Last year, Sweden introduced a bit of highway that allows electric vehicles to charge themselves while driving. It’s part of a national effort to have a gas and diesel-free transportation system in place by 2030.
The project — called eRoadArlanda — uses technology similar to overhead cables that charge electric buses and trolleys, but instead is built into the road. When a retrofitted vehicle senses it’s on the electric road, an arm lowers onto the track that charges the car’s battery. eRoadArlanda says the track works in rain or snow. The system is designed to feed heavy truck loads, but will be capable of charging cars and buses as well.
Here’s a short video from The Guardian the shows the road in action.
Dynamic, on-the-go, charging means car and truck vehicles batteries can smaller and more cost effective than they currently are. No need to make them so large if people don’t need to stop at charging stations.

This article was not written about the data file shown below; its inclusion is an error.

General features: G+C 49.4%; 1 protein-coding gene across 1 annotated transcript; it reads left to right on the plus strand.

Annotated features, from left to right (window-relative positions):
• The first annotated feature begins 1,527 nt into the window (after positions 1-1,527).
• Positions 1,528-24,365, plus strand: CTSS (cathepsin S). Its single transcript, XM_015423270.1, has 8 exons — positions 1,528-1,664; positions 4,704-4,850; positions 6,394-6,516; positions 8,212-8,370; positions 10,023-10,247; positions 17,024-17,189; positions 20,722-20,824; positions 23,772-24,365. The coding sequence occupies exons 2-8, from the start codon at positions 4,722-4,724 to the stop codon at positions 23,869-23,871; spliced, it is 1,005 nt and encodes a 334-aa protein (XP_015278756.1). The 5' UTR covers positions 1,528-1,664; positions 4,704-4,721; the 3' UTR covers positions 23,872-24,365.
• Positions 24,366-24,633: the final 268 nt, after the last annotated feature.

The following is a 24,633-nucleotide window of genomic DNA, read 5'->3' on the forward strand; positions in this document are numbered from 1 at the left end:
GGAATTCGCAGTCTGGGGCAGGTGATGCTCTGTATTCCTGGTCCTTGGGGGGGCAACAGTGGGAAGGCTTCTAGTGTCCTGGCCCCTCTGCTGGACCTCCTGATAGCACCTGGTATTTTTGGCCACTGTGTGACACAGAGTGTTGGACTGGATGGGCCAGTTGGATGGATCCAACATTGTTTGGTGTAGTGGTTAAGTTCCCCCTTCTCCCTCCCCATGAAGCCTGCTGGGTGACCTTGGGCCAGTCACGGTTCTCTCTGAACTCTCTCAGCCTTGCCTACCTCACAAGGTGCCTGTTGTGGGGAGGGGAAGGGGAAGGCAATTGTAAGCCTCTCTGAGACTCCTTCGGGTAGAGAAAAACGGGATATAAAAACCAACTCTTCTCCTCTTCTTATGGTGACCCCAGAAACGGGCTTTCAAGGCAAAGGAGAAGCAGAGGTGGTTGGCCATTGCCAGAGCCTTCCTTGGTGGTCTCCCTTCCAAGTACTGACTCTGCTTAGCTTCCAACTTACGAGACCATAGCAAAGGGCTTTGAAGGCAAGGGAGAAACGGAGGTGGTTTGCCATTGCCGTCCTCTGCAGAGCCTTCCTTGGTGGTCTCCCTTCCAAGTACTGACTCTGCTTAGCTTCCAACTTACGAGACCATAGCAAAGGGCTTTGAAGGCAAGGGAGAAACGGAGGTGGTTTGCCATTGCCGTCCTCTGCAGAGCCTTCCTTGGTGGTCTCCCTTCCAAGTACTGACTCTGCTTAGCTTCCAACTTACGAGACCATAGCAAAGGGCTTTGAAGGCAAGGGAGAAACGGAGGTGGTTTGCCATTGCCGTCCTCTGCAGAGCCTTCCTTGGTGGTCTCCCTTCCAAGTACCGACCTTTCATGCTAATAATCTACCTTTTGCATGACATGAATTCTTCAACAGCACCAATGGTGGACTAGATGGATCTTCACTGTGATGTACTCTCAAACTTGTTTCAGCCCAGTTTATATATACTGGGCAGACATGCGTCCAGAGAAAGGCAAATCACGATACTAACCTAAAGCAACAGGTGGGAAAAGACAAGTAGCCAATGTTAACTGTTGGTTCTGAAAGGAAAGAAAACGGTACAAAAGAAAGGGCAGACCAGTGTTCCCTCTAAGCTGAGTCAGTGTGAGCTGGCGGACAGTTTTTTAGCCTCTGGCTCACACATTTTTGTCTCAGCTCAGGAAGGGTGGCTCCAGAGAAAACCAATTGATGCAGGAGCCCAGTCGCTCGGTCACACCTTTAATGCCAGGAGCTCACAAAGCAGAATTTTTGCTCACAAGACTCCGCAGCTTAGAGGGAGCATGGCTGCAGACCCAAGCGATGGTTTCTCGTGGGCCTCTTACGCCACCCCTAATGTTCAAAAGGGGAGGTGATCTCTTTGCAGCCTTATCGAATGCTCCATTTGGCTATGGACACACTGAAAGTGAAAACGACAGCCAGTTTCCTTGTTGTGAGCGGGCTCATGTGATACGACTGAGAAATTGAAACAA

As Forbes points out, the system is smart enough to bill a driver for how much electricity the vehicle pulls from the road. An interesting add-on would be to feed the electric track with nearby renewable energy sources such as wind and solar. Think, solar panels along stretches of highway in sun-drenched California.
The International Energy Agency predicts there’ll be 125 million electronic vehicles on the road by 2030. Perhaps, by then, it’s the recharging rather than HOV lane we look to get into.